Letters July 30: Osborne blind to real life cost of cuts

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From: Mike Padgham, Chair, Independent Care Group, Eastfield, Scarborough.

IF surgeons can now give a patient a bionic eye to improve their vision, can someone suggest a similar procedure for our Chancellor to help him see more clearly the repercussions his spending cuts are going to have on the care of older and vulnerable people in the UK?

Mr Osborne is looking for £20bn of cuts, with only health, schools, defence and overseas aid protected.

It seems local authorities will again bear the brunt of those cuts and with social care not being ring-fenced, it is inevitable that a sector already cut back to the bone thanks to £3.5bn in cuts since 2010, will suffer heavily again.

Can’t the Chancellor see that cutting the care people have in their own home and in care homes will ultimately result in more costly admissions to NHS hospitals and bed-blocking?

Can he also not see that it is madness not to protect the care of older, frail adults as he swings his axe in Whitehall as it will cost the country much more in the long run and significantly dent his deficit reduction plans?

Have Scots got our rail cash?

From: Mrs A Brennan, Stoops Lane, Bessacarr, Doncaster.

I HAVE recently returned from my annual visit to my friend in Scotland. On the return journey from Dunblane to Edinburgh I had an interesting chat with the ticket collector about the electrification on the line. He also told me about similar work being carried out across the country.

This involves bridges being heightened and lifts installed for easier access.

Where that was not possible in Glasgow, the ground was having to be lowered. Obviously all at great cost. I am wondering who is funding the improvements?

If it is the Scottish Parliament or the Danes whom I believe have taken over Scot Rail, then fine.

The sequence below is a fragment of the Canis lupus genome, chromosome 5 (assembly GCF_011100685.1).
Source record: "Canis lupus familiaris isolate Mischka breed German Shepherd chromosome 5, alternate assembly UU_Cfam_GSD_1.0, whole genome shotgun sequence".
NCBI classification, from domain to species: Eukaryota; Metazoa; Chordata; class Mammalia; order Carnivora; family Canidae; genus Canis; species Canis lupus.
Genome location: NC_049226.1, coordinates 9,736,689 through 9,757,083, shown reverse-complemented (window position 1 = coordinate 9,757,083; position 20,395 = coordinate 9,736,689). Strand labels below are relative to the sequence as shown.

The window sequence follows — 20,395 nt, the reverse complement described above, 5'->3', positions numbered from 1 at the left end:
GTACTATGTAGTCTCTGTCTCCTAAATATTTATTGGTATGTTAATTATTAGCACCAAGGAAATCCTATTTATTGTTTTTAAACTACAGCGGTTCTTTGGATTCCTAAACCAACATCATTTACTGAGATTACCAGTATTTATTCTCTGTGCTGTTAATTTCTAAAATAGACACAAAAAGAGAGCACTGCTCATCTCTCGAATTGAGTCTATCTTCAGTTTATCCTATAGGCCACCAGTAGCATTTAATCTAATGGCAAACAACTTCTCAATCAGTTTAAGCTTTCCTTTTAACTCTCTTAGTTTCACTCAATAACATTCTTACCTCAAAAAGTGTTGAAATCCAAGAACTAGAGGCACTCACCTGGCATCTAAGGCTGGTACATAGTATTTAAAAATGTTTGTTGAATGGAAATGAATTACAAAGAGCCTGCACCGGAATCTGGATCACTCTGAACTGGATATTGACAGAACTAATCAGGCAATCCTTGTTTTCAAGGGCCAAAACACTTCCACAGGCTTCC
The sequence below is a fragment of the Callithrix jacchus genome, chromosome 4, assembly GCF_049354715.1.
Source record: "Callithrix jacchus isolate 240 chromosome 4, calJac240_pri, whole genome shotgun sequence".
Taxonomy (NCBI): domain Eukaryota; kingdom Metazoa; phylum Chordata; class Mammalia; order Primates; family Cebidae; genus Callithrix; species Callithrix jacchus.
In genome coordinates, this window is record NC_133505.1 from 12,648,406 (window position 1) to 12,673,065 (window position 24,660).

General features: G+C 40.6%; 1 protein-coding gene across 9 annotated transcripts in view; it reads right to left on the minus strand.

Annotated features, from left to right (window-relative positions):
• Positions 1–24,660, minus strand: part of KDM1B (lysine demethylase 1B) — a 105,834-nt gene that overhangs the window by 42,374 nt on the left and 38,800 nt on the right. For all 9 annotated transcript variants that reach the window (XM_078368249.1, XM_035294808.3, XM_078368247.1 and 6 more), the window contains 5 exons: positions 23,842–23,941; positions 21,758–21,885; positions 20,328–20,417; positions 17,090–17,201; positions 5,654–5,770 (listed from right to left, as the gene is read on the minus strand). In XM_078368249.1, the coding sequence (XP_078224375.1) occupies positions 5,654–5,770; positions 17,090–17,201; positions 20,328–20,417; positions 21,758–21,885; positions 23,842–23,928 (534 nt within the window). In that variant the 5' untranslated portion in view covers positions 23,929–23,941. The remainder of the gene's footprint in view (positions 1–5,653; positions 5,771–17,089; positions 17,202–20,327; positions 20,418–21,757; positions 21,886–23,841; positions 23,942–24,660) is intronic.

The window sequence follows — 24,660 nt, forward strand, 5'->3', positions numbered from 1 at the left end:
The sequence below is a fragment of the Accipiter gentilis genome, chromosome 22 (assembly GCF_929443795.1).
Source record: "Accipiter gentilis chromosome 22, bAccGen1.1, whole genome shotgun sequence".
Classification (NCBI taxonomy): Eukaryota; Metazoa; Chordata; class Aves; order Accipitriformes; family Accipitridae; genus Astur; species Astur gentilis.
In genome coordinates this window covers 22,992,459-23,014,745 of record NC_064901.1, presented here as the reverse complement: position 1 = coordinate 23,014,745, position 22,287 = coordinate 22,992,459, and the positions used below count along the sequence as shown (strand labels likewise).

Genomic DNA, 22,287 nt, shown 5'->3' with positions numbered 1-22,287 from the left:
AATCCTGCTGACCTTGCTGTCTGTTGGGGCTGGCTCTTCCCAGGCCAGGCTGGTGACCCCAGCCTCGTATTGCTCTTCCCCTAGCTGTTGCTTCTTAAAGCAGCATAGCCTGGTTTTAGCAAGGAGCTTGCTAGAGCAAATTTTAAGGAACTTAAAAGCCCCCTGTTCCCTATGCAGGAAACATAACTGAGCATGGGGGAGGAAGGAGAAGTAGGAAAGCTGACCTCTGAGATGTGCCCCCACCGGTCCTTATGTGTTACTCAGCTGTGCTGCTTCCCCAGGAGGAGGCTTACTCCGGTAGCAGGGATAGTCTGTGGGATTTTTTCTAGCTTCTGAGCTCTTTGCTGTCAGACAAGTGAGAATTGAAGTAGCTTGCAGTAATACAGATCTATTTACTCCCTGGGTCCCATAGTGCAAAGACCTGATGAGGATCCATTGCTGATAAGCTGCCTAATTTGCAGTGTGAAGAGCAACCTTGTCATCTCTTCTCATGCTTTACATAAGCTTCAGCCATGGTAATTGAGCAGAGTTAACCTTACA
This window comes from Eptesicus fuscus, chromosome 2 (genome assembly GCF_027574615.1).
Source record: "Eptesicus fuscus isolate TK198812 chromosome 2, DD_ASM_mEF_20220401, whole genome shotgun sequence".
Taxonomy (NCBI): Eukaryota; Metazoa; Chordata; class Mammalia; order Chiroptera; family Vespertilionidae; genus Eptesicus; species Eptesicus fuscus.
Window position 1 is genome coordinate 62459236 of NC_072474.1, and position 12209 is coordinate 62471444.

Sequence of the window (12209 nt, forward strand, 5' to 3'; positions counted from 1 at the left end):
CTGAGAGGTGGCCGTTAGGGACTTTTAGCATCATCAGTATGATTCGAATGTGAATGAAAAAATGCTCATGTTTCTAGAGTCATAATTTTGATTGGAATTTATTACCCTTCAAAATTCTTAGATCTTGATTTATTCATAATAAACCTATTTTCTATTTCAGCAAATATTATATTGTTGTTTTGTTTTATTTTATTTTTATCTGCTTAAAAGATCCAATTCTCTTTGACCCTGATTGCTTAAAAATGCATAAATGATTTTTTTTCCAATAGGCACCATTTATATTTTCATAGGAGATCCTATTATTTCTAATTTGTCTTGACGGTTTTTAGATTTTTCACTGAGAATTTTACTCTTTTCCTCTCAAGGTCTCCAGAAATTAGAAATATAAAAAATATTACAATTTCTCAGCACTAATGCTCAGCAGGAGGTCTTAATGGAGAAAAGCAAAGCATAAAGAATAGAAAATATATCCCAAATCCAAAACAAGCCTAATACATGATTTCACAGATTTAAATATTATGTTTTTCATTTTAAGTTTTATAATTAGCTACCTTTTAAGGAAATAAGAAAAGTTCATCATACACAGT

Or could it be our Government who have sent money designated for Yorkshire up to Scotland?

Like many people, I feel that the plans for HS2 should be scrapped and the money 
spent on railways to benefit everyone.

I also agree with recent letters regarding Leeds Bradford Airport. It is hideous to spend a huge amount of money on another runway when the facility is already available in Doncaster.

Question time for the BBC

From: Les Arnott, Sheffield.

IAN Barnes (The Yorkshire Post, July 22) makes a fairly reasonable but rather selective defence of the BBC.

This is the same organisation so riddled with political correctness that even after its “employment quotas” were reached and then exceeded – it still expensively maintains a department dedicated to the alleged pursuit of equality.

This is the very organisation which either removes or downgrades negative stories about the EU. What of the huge salaries for nonentities whose job could be done by the average man on the street with barely a week’s training?

What of the plethora of leftist comedians whose opinions are so regularly courted for reasons not easily grasped by normal people – when many of these types have only become “celebrities” because they appear on the Beeb in the first instance?

What of the selection of politicians to talk on current topics on local radio? Why do some stations automatically run to the Greens (a very minor party in terms of votes cast in recent elections) to talk about the environment. Why not ask Ukip about its policies, for instance?

I would agree that some of the anti-BBC websites are “just looking for trouble” – but there is perhaps enough here to concern even Mr Barnes.

From: John Springer, Ingbirchworth, Sheffield.

I FIND it very worrying to see a public figure like Coun Tim Mickleburgh not understanding that ever since ITV started he has paid for the television programmes they make. Whether or not he owns a television set is irrelevant because every time he buys almost anything he pays for their advertisements. He will have to do so all his life. He cannot avoid doing so because many ‘firms’ are actually parts of conglomerates or backed by private equity and hedge funds.

From: Chris Giddings, Halifax.

COUN Tim Mickleburgh (The Yorkshire Post, July 24) mentions that he does not have a television and therefore does not hold a licence. I trust that he is not one of those viewers who watches TV via the internet, depriving the BBC of much needed income?

No such thing as free entry

From: Coun Tim Mickleburgh (Lab), Boulevard Avenue, Grimsby.

I DON’T see there is anything intrinsically wrong with charging for entry to museums or art galleries (The Yorkshire Post, July 24). After all, we expect to pay a fee when – for example – going to cricket or football matches.

What annoys me is that the state-run venues, primarily based in London, continue to have free admission for all. Thus the taxpayer subsidises foreign tourists to see attractions miles away from the rest of us in the North.

I think a sensible compromise would be a two-tiered admission system, with locals paying less.